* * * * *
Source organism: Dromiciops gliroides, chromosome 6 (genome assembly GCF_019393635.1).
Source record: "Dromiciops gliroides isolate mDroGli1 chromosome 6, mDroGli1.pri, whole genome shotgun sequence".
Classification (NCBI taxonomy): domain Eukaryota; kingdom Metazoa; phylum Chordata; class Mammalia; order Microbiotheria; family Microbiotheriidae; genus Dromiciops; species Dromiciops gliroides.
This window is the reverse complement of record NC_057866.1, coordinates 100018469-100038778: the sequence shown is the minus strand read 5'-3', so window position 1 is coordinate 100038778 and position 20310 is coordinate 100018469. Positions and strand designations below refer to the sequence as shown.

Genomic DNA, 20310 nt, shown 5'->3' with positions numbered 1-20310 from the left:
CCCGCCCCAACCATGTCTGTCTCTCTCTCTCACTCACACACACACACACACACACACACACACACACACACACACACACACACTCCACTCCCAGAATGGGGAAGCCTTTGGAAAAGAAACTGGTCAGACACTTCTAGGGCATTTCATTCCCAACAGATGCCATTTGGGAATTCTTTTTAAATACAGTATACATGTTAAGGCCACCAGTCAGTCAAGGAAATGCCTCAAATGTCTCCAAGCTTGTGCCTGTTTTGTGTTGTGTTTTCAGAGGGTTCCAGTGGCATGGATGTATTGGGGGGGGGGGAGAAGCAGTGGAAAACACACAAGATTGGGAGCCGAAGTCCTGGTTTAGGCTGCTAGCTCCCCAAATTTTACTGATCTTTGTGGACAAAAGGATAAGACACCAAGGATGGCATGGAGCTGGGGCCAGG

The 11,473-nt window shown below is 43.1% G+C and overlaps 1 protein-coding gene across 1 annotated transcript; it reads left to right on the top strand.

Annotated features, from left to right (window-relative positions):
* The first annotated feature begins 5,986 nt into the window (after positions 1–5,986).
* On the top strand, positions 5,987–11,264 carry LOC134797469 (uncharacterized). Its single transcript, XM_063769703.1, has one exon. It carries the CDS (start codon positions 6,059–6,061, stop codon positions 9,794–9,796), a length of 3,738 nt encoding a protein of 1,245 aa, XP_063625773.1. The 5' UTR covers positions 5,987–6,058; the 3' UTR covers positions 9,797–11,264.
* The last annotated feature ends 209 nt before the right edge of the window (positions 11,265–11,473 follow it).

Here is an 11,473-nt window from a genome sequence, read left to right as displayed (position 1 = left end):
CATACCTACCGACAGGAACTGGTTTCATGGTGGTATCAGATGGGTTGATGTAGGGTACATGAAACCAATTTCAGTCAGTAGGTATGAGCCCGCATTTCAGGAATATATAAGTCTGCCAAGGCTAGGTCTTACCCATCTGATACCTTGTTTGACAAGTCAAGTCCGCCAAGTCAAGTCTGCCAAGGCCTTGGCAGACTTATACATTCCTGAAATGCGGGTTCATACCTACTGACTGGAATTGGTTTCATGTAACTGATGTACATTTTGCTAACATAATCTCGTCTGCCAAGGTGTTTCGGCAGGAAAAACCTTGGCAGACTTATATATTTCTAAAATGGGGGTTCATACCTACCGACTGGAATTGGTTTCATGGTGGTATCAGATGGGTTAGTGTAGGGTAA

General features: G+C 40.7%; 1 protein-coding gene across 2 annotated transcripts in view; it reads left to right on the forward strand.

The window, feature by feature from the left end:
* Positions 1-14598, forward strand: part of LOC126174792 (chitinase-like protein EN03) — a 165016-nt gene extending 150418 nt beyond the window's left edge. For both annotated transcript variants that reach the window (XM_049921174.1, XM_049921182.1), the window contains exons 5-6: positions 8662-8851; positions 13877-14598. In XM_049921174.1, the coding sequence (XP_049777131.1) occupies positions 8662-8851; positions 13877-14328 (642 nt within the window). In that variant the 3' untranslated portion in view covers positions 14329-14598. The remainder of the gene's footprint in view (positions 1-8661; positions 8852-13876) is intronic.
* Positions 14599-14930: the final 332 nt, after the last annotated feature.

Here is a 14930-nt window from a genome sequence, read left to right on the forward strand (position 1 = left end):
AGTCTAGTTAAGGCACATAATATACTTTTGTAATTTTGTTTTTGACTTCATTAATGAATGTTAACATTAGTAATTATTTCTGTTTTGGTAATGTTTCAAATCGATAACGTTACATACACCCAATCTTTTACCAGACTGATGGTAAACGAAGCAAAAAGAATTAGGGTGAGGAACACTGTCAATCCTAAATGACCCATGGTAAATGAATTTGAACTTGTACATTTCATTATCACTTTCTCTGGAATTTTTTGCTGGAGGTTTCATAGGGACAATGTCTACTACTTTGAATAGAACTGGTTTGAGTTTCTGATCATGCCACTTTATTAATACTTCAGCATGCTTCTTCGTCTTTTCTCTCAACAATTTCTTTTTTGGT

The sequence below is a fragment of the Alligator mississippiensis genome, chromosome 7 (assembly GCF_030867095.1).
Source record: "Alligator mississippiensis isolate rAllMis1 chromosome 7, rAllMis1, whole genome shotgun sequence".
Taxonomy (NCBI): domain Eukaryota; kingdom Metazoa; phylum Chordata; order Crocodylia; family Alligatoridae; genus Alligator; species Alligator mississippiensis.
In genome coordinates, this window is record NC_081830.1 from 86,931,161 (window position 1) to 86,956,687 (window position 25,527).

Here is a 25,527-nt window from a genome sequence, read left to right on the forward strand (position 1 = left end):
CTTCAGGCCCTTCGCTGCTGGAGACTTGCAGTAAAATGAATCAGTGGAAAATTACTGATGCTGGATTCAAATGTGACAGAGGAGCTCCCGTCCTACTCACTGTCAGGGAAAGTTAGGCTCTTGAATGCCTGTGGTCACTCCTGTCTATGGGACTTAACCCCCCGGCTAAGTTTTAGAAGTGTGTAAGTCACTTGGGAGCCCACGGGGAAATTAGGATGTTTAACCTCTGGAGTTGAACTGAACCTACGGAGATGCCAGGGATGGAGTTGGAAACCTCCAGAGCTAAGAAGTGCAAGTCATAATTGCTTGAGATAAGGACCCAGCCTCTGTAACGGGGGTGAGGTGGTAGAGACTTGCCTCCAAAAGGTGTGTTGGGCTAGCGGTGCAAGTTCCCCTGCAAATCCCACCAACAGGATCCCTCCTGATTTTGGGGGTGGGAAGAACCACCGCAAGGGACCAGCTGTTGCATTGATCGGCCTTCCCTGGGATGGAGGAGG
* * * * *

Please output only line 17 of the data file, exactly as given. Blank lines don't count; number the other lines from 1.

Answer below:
* Positions 14599-14930: the final 332 nt, after the last annotated feature.